President Carter called today for enactment of legislation to overhaul the federal goverment's regulatory machinery, which, he said, has deteriorated into "a bewildering mass of paperwork, bureaucracy and delay."
In a speech to the annual convention of the National Association of Broadcasters here, Carter said he will submit to Congress tomorrow legislation to revise the regulatory process and end what he called "needless rules, excessive costs, duplication, overlap and waste" in government rulemaking.
The measure would strengthen and expand an executive order the president issued last year, extending its provisions for the first time to independent regulatory agencies such as the Interstate Commerce Commission and Federal Communications Commission.
Its key provision would require all regulatory agencies to examine and publish the costs and benefits of alternative methods to achieve their objectives before issuing new regulations.
The measure would require a review of all existing government regulations, force agencies to set agendas and deadlines for their actions, and authorize $20 million to underwrite the cost to individuals and nonprofit groups of participation in the regulatory process. It would also revise the Administrative Procedure Act, placing the now-independent administrative law judges under more direct government control.
White House officials, three of whom flew here from Washington today to brief reporters on the Proposal, said hearings on the legislation are scheduled to begin in the Senate in April and in the House in May. They said the measure has some backing from business, but could be opposed by environmental, consumer and similar groups which fear that revision of the process will weaken government protections for individuals.
Following the speech, the president answered several questions from the broadcasters, defending his voluntary anti-inflation program to one questioner who suggested that none of the actions by the administration seems to be curbing the rise in prices and wages.
Appealing for more time to see the results of the administration effort, Carter said businesses had taken advantage of "loopholes" in the administration's price guidelines and said those guidelines would be "tightened up." He also said the administration will soon publicly name "four or five companies" which have violated the price guidelines.
"I'm not about to abandon a very tough posture of controlling wages and prices on a voluntary basis," he said.
In response to another question, Carter said that history may record the signing of a peace treaty between Israel and Egypt, set for tomorrow afternoon on the front lawn of the White House, as the most significant event of his presidency. He called the treaty a permanent and "very significant first step" toward a comprehensive peace between Israel and all of its Arab neighbors, which he predicted will ultimately be achieved.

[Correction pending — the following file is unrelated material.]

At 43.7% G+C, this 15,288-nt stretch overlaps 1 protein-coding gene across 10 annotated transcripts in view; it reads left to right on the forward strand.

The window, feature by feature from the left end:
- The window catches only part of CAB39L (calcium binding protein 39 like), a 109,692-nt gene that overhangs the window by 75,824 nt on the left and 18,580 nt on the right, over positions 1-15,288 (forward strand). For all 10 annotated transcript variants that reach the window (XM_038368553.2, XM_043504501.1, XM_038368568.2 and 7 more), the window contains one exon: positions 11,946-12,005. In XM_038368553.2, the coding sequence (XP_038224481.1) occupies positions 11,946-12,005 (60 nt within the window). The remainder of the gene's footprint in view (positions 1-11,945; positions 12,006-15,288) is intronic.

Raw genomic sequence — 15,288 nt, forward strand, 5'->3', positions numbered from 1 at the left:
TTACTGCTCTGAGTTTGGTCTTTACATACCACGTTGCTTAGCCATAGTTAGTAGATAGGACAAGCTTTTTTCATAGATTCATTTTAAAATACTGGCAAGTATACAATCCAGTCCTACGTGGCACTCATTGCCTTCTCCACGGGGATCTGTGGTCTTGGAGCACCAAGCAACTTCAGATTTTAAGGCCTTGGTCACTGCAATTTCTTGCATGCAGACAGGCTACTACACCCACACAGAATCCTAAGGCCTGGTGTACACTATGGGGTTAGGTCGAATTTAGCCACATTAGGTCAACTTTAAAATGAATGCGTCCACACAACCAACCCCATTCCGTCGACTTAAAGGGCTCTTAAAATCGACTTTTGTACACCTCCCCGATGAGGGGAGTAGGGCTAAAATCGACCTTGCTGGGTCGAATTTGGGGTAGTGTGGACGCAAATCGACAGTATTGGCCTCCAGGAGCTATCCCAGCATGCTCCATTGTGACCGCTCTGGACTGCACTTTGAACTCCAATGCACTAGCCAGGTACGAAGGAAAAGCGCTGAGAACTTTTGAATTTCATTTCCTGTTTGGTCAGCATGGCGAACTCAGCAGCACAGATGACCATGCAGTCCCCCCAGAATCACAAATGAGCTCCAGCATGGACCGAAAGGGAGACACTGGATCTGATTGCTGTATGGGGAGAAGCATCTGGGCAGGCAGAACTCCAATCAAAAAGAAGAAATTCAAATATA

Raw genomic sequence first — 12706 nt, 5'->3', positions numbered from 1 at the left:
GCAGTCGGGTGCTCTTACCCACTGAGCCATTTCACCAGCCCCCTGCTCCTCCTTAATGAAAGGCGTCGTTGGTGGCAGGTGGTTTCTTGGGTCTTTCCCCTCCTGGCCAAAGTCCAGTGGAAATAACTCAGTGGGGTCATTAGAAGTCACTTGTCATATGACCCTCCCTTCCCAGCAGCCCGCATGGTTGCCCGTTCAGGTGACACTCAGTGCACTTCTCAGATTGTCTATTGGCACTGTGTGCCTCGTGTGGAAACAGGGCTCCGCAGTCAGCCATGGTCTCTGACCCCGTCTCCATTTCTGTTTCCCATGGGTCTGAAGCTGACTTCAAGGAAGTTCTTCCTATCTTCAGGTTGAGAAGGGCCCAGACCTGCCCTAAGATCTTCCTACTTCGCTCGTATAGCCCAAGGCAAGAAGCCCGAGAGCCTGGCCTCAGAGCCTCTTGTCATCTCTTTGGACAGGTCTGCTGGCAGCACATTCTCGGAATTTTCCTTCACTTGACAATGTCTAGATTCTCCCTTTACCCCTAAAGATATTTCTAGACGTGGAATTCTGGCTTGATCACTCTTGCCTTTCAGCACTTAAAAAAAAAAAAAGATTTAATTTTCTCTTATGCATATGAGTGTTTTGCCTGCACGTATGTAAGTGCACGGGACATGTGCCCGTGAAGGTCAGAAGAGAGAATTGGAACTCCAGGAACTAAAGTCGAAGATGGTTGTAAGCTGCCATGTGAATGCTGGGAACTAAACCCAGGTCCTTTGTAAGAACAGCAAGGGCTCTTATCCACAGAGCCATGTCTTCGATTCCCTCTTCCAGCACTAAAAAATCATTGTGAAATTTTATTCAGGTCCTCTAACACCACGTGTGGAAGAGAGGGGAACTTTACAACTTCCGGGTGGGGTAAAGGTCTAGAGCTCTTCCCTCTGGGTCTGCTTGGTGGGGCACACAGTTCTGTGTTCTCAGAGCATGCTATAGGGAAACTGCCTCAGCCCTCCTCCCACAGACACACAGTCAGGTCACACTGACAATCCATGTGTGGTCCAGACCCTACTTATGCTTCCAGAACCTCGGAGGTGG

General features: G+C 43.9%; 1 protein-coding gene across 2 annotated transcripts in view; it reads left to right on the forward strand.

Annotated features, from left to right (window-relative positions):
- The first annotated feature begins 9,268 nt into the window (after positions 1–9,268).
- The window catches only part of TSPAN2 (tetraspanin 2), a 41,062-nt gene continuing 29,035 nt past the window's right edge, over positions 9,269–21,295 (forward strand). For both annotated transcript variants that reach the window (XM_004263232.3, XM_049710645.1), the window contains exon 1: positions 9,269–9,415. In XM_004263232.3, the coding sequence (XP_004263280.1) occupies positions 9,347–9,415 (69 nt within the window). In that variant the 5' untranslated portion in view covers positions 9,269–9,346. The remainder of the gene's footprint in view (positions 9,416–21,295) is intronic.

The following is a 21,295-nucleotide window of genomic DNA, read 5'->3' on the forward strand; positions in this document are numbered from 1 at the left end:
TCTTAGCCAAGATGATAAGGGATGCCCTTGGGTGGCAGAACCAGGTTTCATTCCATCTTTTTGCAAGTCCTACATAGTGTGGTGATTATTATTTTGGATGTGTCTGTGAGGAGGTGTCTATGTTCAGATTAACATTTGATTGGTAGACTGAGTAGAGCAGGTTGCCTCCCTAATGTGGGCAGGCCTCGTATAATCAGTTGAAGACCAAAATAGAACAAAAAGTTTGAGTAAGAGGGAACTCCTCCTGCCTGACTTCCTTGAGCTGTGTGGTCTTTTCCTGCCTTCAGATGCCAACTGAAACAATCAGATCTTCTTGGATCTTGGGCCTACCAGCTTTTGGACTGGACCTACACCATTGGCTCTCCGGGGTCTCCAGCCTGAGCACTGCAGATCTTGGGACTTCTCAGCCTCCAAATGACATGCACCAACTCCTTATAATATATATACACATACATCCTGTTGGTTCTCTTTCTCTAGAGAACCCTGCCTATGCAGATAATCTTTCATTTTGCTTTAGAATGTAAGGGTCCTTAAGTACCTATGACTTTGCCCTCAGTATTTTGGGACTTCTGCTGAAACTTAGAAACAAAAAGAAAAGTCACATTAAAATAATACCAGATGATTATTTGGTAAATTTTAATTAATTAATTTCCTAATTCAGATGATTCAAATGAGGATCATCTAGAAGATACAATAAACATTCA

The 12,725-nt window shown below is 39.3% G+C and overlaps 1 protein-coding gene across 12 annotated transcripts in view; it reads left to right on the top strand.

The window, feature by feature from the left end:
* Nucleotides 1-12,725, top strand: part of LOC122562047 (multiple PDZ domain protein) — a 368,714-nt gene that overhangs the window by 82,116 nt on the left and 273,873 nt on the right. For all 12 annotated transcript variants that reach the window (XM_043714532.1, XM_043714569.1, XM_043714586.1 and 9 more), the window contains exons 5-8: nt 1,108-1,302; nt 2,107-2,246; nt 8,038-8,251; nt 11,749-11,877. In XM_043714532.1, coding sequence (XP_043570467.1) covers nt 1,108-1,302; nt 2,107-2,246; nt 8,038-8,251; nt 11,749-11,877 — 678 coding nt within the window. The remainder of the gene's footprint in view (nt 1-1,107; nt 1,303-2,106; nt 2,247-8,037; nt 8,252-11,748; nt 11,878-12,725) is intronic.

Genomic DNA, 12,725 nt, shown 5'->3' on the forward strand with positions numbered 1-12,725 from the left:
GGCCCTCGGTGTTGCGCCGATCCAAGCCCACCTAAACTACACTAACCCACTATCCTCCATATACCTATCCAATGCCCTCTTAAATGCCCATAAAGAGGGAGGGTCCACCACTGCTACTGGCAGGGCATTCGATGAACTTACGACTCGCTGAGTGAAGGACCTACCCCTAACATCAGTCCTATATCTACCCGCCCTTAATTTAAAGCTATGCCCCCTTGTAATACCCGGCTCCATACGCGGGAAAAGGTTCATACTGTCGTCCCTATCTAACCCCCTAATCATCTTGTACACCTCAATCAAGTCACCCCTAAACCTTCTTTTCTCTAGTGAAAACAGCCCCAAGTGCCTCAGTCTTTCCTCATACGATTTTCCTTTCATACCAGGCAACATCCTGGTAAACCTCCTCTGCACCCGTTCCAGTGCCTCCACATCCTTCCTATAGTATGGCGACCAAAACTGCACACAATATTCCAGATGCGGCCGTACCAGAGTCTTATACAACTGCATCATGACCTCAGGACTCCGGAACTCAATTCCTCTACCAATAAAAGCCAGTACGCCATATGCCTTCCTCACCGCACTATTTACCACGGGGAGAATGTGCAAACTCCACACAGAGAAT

The president also said that he has not made decisions on decontrol of domestic oil and other energy questions, but suggested that such decisions are close. He is tentatively scheduled to announce new energy policy decisions in a nationally televised speech Thursday.
In his speech to the broadcasters, Carter said 90 federal regulatory agencies now issue 7,000 new rules a year.
"Our challenge," he said, "is to pursue the legitimate goals of regulation in ways that are rational. For far too long, we have acted as if we could throw another law and another rule at every problem in our society without thinking seriously about the consequences. When I came to Washington I found a regulatory assembly line which churned out new rules, paperwork, regulations and forms without plan, without direction and seemingly without control.'
Such a system, the president said, "eats up productivity and capital for investment," as a result feeding inflation.
"Americans are willing to spend a fair share of their resources to achieve social goals through regulation, but they want their money's worth," he declared. "They will not support -- and I will not permit -- needless rules, excessive costs, duplication, overlap and waste."
Carter flew here today after attending Sunday school and church services this morning in Elk City, Okla., where he had stayed after conducting a "town meeting" there Saturday night.
The president's first stop in Dallas was the home of his special trade representative, Robert S. Strauss, who hosted an outdoor lunch around a swimming pool. White House officials insisted the event was not "political" or a "fund-raiser," but it attracted a number of wealthy political contributors, public officials and well-known political figures, among them Lady Bird Johnson.
Carter was joined at the Strauss home by his chief political adviser, Hamilton Jordan, his congressional relations chief, Frank Moore, his communications adviser, Gerald Rafshoon, and the recently named treasurer of his reelection campaign committee, John Dalton.